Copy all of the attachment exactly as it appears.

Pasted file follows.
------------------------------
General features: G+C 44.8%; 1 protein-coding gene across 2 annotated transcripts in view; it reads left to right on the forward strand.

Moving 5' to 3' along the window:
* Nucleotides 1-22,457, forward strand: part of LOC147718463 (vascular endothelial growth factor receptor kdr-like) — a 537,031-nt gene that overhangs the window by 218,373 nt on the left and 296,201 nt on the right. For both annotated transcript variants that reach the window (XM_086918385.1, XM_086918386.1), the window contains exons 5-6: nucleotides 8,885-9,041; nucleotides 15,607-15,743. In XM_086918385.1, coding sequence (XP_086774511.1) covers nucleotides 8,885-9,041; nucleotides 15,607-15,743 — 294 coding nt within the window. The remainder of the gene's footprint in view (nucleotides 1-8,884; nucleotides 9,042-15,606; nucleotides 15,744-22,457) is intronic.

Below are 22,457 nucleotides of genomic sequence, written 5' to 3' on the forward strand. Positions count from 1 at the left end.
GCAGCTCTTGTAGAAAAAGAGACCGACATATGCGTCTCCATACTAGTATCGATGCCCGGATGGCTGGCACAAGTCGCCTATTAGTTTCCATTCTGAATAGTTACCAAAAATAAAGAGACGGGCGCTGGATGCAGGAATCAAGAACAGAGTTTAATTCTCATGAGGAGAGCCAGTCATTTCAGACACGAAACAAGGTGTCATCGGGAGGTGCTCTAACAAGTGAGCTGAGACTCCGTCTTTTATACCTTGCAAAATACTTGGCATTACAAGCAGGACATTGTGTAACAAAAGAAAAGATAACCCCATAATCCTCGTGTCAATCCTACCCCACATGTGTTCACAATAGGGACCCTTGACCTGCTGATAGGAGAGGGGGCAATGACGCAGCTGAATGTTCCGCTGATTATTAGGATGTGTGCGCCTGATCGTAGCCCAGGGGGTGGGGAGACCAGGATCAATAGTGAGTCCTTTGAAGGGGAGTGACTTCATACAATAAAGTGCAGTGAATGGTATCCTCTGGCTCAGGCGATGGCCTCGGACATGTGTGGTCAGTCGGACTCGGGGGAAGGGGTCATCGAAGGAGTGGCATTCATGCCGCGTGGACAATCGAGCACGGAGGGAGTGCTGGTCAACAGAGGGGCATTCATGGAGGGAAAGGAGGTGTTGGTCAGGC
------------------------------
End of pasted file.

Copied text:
General features: G+C 44.8%; 1 protein-coding gene across 2 annotated transcripts in view; it reads left to right on the forward strand.

Moving 5' to 3' along the window:
* Nucleotides 1-22,457, forward strand: part of LOC147718463 (vascular endothelial growth factor receptor kdr-like) — a 537,031-nt gene that overhangs the window by 218,373 nt on the left and 296,201 nt on the right. For both annotated transcript variants that reach the window (XM_086918385.1, XM_086918386.1), the window contains exons 5-6: nucleotides 8,885-9,041; nucleotides 15,607-15,743. In XM_086918385.1, coding sequence (XP_086774511.1) covers nucleotides 8,885-9,041; nucleotides 15,607-15,743 — 294 coding nt within the window. The remainder of the gene's footprint in view (nucleotides 1-8,884; nucleotides 9,042-15,606; nucleotides 15,744-22,457) is intronic.

Below are 22,457 nucleotides of genomic sequence, written 5' to 3' on the forward strand. Positions count from 1 at the left end.
GCAGCTCTTGTAGAAAAAGAGACCGACATATGCGTCTCCATACTAGTATCGATGCCCGGATGGCTGGCACAAGTCGCCTATTAGTTTCCATTCTGAATAGTTACCAAAAATAAAGAGACGGGCGCTGGATGCAGGAATCAAGAACAGAGTTTAATTCTCATGAGGAGAGCCAGTCATTTCAGACACGAAACAAGGTGTCATCGGGAGGTGCTCTAACAAGTGAGCTGAGACTCCGTCTTTTATACCTTGCAAAATACTTGGCATTACAAGCAGGACATTGTGTAACAAAAGAAAAGATAACCCCATAATCCTCGTGTCAATCCTACCCCACATGTGTTCACAATAGGGACCCTTGACCTGCTGATAGGAGAGGGGGCAATGACGCAGCTGAATGTTCCGCTGATTATTAGGATGTGTGCGCCTGATCGTAGCCCAGGGGGTGGGGAGACCAGGATCAATAGTGAGTCCTTTGAAGGGGAGTGACTTCATACAATAAAGTGCAGTGAATGGTATCCTCTGGCTCAGGCGATGGCCTCGGACATGTGTGGTCAGTCGGACTCGGGGGAAGGGGTCATCGAAGGAGTGGCATTCATGCCGCGTGGACAATCGAGCACGGAGGGAGTGCTGGTCAACAGAGGGGCATTCATGGAGGGAAAGGAGGTGTTGGTCAGGC